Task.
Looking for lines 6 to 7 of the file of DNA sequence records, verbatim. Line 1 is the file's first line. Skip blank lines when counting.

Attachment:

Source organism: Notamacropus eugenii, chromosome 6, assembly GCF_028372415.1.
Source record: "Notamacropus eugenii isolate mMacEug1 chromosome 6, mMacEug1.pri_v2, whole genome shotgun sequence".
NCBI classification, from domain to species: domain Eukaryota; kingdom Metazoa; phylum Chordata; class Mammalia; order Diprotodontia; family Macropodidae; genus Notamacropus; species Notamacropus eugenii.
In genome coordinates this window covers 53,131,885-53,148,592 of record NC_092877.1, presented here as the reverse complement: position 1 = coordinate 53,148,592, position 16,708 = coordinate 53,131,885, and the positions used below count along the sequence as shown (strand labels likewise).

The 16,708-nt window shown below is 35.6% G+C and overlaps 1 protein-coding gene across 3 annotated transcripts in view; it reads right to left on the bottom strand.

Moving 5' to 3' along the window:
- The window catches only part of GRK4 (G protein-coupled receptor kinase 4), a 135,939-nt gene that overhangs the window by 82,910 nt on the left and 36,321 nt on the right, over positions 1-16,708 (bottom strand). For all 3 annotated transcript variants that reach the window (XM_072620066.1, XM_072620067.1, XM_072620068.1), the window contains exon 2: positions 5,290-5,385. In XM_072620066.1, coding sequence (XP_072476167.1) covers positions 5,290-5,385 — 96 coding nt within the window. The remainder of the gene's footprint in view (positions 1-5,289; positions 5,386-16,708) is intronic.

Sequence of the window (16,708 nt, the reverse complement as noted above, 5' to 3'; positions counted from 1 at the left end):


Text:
Moving 5' to 3' along the window:
- The window catches only part of GRK4 (G protein-coupled receptor kinase 4), a 135,939-nt gene that overhangs the window by 82,910 nt on the left and 36,321 nt on the right, over positions 1-16,708 (bottom strand). For all 3 annotated transcript variants that reach the window (XM_072620066.1, XM_072620067.1, XM_072620068.1), the window contains exon 2: positions 5,290-5,385. In XM_072620066.1, coding sequence (XP_072476167.1) covers positions 5,290-5,385 — 96 coding nt within the window. The remainder of the gene's footprint in view (positions 1-5,289; positions 5,386-16,708) is intronic.